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Renting a house on Spain’s Costa Brava

The author’s rental home in Begur, with its stone tower, and the view from town onto the Mediterranean Sea and northward along the Costa Brava.BARBARA A. WOJTKLEWICZ for the boston globe

BEGUR — For sure, visit Barcelona. Few of Europe’s great cities can match its seductive embrace of life, modern art, architecture, beauty, fashion, food, and wine. It is a hedonist’s fantasy come to three-dimensional life.

But don’t stay too long. For us, Barcelona this year was less a destination than a springboard to the craggy coastline to its north, the Costa Brava, where the glittery inducements of the city are dwarfed by the meeting of mountain and sea and the medieval hilltop towns that dot the landscape, some of them sentinels with commanding views of the sea.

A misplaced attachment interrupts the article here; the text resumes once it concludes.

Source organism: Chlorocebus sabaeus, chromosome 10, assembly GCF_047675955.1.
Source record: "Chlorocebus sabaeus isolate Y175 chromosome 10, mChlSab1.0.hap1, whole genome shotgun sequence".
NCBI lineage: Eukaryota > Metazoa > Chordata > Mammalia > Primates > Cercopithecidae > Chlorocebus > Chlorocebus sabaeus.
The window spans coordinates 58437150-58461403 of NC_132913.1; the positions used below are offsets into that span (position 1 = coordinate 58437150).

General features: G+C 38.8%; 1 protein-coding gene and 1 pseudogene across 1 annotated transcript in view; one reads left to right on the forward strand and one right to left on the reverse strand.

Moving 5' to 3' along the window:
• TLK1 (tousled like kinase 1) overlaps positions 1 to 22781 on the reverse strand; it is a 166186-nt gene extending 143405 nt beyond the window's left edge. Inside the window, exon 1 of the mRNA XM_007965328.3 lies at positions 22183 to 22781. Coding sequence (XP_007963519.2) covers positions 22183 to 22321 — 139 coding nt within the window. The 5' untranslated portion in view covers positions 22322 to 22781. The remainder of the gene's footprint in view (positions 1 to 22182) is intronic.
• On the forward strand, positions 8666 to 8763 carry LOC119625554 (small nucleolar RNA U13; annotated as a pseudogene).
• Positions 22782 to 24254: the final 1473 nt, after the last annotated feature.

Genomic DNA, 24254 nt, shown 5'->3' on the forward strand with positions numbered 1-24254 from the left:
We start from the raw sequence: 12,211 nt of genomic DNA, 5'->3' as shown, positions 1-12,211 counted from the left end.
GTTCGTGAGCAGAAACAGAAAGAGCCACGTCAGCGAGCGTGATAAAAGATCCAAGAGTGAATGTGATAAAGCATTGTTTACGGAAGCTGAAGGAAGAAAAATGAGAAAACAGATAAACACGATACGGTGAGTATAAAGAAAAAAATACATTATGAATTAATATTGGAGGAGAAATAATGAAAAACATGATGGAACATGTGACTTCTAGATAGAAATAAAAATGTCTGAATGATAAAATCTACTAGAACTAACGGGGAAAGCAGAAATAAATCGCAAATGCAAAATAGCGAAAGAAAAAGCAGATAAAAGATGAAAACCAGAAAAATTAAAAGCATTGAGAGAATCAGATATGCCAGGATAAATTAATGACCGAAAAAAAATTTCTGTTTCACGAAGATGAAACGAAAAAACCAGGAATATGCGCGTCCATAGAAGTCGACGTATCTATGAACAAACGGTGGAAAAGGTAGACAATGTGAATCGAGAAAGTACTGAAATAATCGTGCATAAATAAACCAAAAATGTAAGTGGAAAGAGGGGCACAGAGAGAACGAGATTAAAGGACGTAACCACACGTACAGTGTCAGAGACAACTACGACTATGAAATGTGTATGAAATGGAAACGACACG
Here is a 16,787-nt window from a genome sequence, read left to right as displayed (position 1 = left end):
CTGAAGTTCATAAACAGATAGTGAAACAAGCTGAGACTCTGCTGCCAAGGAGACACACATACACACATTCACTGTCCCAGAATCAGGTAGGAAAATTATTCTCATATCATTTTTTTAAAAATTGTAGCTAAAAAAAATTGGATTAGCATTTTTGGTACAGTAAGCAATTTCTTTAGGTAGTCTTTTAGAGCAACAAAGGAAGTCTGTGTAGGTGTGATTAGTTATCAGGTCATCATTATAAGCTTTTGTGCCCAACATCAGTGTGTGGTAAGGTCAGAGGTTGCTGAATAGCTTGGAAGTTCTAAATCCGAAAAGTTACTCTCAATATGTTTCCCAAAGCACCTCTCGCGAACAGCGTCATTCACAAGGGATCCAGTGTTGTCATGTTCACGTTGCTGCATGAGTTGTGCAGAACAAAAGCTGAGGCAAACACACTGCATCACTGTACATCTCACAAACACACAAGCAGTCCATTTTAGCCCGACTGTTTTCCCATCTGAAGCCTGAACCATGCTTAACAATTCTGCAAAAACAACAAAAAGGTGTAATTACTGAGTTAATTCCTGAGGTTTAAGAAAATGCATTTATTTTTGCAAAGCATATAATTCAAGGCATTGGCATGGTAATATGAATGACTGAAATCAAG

In English, Costa Brava means “Wild Coast.’’ Its beauty quickens the pulse, yet quiets the soul. Its throngs are seabirds, not tourists. It is an off-the-beaten-track destination that has resisted overdevelopment.


And there is no more enchanting a town for exploring the Costa Brava than Begur, with breathtaking views of the Mediterranean, especially from the 16th-century castle at the town’s highest point. Splendid shops — the bakery, the butcher, the fishmonger, the greengrocer — and restaurants line the town’s narrow historic streets.

Begur is a place to blend in and savor. And so we did. This was part vacation and part family gathering — my wife, Barbara, and I, my sister Sheila Robinson and her husband, Brian Unger, from Alberta, and Michel Metge and France Gaillard-Metge, close friends of theirs from France.

Since Begur was to be home for a week we rented a house to die for. Here many of the finest, like ours, are etched on and into hilltops overlooking the green hills that plunge into the Mediterranean.

From our house, perched 626 feet above sea level — according to an elevation app for the iPad — we had magical views of the sea that extended nearly 15 miles north along the coast, well past the Medes Islands.